Recently, Harmon released what is probably his best CD to date, Music Is Medicine.  His music has always been biographical at times, but Music Is Medicine is probably his most personal album yet, with songs like "Grandma's Prayer," and "Country Boy."  There's a healthy dose of R&B on tracks like "Miss American Girl" and "Talk To Me," and Harmon shows some sizzling guitar skills on tracks like "Blue Pill Thrill," "Running From the Devil," and "Drowning in Hollywood."  I figure you'll be seeing this disc on a lot of Top Ten lists at the end of the year....mine for sure.  This is some great stuff.

Mr. Harmon was gracious enough to sit down and answer Ten Questions with Friday Blues Fix this week and we appreciate it very much.  Check it out below.

The Zac Harmon Band in front of the Alamo Theatre in Jackson, MS
(L to R) Buthel, Corey Lacy, Harmon, Cedric Goodman

You have a very diverse background as a composer, producer, and performer that encompasses a lot of different styles and genres of music.   This obviously developed over a period of time, so who are your musical influences and why? 

My very basic musical influences are blues musicians like Muddy Waters, Howlin; Wolf, Albert King, BB King, Albert Collins, and Jimi Hendrix. I was also influenced by jazz musicians like Miles Davis, Herbie Hancock, and George Duke. Then, because I was a 70’s teen, I was influenced by Sly Stone, Bob Marley, and Bobby Womack.

What kind of music did you grow up listening to?

Funk, Jazz, Reggae, and of course the Blues. 

When did you decide that you wanted to be a musician?

When I first touched a harmonica at 5.

What is your favorite part about playing music for a living?

Healing through music.

Jackson, MS Blues Royalty - King Edward, Zac Harmon, Jessie Robinson, (front) Jarekus Singleton

You’ve played with a lot of great musicians over the years….do you have any cool stories about your playing with all these musicians, either in the studio or onstage?

The most humbling story is when I played with Dorothy Moore. She was on tour opening for BB King and Bobby Bland. After our set, I was always looking for the party and never hung around to listen to BB. I thought I was such a hot guitar player and of course could learn nothing from BB. Well one night we were in Kansas City and a storm came up. We had to stay in the auditorium and I was forced to listen to BB. He totally blew my mind. He played with such articulation and feeling that it really put me in my place. I spent the remainder of the tour trying to get as much as I could from BB and of course he was such a gracious person. I truly learned how to be a bluesman.

I think your newest release, Music is Medicine, is your best yet.  It’s loaded with great songs that cover a pretty broad range of styles.  Can you tell us the story behind a couple of them?

The songs on this CD are my conversations with the world. "Grandma’s Prayer" is about my Grandmother. She was a very strong religious woman that believed in the power of prayer. She didn’t have much but her prayer’s fueled a generation in my family. "Country Boy" is the story of my early years leaving Mississippi and going to the west coast. My Mother’s words were the source of my strength.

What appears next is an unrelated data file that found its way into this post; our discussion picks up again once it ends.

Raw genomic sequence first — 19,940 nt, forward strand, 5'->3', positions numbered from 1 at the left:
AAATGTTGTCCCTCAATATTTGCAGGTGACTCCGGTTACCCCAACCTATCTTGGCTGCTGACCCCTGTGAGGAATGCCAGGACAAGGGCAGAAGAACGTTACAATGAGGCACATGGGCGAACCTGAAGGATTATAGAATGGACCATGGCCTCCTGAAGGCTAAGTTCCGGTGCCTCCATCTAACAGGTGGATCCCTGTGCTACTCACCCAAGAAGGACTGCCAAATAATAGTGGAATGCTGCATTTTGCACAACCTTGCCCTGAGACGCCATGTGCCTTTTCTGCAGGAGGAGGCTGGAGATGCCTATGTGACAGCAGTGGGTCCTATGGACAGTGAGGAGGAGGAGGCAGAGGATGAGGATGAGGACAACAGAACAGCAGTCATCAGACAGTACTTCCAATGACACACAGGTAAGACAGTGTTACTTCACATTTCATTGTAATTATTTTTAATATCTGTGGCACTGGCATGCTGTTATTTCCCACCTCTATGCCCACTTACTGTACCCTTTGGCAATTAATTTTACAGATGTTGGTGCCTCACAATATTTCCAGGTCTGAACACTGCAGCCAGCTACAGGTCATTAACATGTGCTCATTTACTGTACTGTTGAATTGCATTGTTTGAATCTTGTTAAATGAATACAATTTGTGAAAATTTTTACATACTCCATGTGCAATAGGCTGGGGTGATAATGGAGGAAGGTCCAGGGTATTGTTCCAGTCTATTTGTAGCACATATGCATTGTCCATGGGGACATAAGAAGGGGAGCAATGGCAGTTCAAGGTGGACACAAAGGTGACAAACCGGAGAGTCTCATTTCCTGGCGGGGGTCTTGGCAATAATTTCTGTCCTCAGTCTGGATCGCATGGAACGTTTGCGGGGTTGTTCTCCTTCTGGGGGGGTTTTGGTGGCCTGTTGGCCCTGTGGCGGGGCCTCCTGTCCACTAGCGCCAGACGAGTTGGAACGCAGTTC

What do you like to do in your spare time?

I love to fish.

Musically speaking, is there anything that you want to do that you haven’t had the opportunity to do yet?

I would love to play with Eric Clapton. I love the freedom in his music.

What are some of your favorite albums?

My favorite albums are Endless Boogie by John Lee Hooker. Albert Collins' Live, Band of Gypsys by Jimi Hendrix, The London Sessions by Howlin’ Wolf, "Let’s Cut It" by Elmore James, Feel by George Duke, Soul Almighty by Bob Marley, Life on Mars by Dexter Wansel, and After the Gold Rush by Neil Young. Actually there are too many to mention.

Your father, George “Doc” Harmon, passed away earlier this year.  As owner of Harmon’s Drug Store, he was a much-loved figure on Farish Street in Jackson and touched a lot of lives, both young and old.  What lessons did you learn from him and your mother that you’ve taken with you in your life and tried to pass on to others?

My Dad had the heart of a servant. He dedicated his life to helping people. This I have taken up from him. I have dedicated my life to healing through music because Music IS Medicine.

Zac Harmon - Discography

Live at Babe & Ricky's Inn

The Blues According to Zacariah

Shot in the Kill Zone

From The Root

Music Is Medicine

Friday, August 10, 2012

On The Road

I'm on the road this week, attending a meeting, so I'm blogging from a hotel room this week.  Needless to say, I don't have many resources at hand, so this may be a short post.  I think we'll be looking at a couple of items of interest, plus a few new releases.

Johnnie Bassett passed away this weekend at the age of 76, from liver cancer.  Bassett was a mainstay of the Detroit blues scene since the early 50's, primarily working as a session guitarist for Detroit's Fortune Records, and leading his own group, Joe Weaver and the Bluenotes.  He also backed Nolan Strong, Andre Williams, and The Miracles (he played on their first single, "Got a Job"), as well as John Lee Hooker, Dinah Washington, and Little Willie John.